In a corner of Australia exists a place of astounding natural beauty, archaeological significance, and age-old culture. But the Indigenous scarred trees and artefacts found here are at risk – until an unlikely intergenerational partnership comes forth to save the site for future generations. The Lake of Scars tells a story of allyship, environmentalism and cultural rebirth; a picture of what reconciliation between Aboriginal and European Australians might look like. But is that idea harder than it seems?
Hosted by beloved Dja Dja Wurrung actor Uncle Jack Charles in a unique 'in-cinema' role, The Lake of Scars details the relationship between an ageing white farmer and members of Victoria's Yung Balug clan of the Dja Dja Wurrung, as they seek to showcase and protect Australia's largest collection of scarred trees. Jida Gulpilil, son of legendary late actor David Gulpilil, is at home on his mother's country, sharing the story of the dozens of scarred trees, middens and stone scatters at home in a series of beautifully shot red-gum fringed ephemeral lakes on the edge of the Victorian Mallee.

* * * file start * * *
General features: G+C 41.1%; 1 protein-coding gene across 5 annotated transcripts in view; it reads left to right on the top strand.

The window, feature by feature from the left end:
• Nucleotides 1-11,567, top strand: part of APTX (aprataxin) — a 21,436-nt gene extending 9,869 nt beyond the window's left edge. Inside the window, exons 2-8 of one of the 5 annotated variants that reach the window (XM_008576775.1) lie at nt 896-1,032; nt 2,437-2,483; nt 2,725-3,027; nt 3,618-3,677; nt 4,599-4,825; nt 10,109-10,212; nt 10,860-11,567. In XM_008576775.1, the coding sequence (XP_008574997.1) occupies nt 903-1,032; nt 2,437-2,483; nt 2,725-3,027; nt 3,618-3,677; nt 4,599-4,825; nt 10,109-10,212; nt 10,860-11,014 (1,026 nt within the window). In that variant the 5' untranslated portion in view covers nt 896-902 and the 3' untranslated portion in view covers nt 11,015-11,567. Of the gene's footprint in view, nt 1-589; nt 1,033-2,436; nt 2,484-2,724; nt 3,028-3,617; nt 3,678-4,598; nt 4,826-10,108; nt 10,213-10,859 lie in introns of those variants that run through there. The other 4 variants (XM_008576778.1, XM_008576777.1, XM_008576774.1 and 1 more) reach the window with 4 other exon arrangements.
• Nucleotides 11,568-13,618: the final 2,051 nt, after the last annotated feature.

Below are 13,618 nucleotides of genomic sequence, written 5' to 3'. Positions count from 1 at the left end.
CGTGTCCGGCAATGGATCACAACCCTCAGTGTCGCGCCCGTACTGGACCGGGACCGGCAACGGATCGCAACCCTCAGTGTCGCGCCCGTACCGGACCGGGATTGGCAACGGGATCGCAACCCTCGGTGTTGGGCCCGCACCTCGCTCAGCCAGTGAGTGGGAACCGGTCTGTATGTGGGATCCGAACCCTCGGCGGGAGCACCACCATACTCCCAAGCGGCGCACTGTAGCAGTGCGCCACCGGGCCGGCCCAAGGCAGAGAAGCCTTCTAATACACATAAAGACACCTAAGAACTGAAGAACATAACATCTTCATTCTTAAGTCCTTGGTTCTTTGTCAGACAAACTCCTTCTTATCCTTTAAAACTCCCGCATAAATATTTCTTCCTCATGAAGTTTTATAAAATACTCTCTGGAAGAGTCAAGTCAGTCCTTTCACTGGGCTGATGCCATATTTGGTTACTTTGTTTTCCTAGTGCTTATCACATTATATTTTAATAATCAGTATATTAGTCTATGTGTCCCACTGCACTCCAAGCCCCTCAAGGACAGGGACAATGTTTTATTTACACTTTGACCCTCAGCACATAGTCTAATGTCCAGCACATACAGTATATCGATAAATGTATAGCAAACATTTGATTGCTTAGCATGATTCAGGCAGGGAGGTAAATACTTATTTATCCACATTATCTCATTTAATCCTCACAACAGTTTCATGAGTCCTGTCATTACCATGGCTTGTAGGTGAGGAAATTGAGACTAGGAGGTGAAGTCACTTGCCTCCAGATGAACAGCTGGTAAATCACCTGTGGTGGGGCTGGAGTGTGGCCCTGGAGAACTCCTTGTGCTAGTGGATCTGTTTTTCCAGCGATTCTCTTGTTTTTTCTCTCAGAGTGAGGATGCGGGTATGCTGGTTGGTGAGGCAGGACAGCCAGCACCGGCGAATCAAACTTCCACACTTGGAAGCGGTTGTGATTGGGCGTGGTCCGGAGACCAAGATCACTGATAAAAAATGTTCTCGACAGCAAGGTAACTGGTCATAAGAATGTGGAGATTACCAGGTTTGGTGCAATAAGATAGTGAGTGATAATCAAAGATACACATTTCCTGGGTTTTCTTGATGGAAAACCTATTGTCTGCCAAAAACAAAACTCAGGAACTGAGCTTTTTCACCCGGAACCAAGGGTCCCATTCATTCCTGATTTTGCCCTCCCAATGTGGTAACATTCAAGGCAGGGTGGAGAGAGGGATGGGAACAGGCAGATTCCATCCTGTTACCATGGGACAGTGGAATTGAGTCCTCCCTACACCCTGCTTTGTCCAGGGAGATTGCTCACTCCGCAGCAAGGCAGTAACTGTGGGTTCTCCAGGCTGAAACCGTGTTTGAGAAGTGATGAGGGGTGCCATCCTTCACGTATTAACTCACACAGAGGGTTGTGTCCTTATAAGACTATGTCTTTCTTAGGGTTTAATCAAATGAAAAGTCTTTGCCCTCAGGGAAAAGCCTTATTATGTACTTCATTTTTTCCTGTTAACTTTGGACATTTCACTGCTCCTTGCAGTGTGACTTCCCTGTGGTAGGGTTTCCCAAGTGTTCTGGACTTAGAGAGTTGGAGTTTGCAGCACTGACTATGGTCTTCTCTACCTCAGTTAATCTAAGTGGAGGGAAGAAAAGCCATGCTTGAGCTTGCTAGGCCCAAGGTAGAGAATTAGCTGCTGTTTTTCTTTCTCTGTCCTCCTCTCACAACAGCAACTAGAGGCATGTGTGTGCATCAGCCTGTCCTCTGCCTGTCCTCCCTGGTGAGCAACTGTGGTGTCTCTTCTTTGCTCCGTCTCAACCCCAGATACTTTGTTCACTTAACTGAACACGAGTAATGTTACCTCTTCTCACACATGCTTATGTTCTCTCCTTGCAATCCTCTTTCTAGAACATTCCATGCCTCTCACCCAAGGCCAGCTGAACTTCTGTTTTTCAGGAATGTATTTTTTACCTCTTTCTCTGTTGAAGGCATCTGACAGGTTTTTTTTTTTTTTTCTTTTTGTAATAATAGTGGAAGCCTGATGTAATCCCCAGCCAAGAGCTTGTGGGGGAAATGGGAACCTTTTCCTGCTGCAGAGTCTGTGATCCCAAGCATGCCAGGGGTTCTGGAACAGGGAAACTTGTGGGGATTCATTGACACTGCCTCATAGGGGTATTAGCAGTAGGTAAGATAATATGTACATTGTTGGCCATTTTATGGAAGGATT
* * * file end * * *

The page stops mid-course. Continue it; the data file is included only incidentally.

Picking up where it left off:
The Lake of Scars can be linked to the following subject areas within the Australian Curriculum Years 8–11:
- Civics & Citizenship
- Humanities & Social Sciences
- Media Arts
- Modern History (Year 11)
There are no reviews yet.
Leave a Review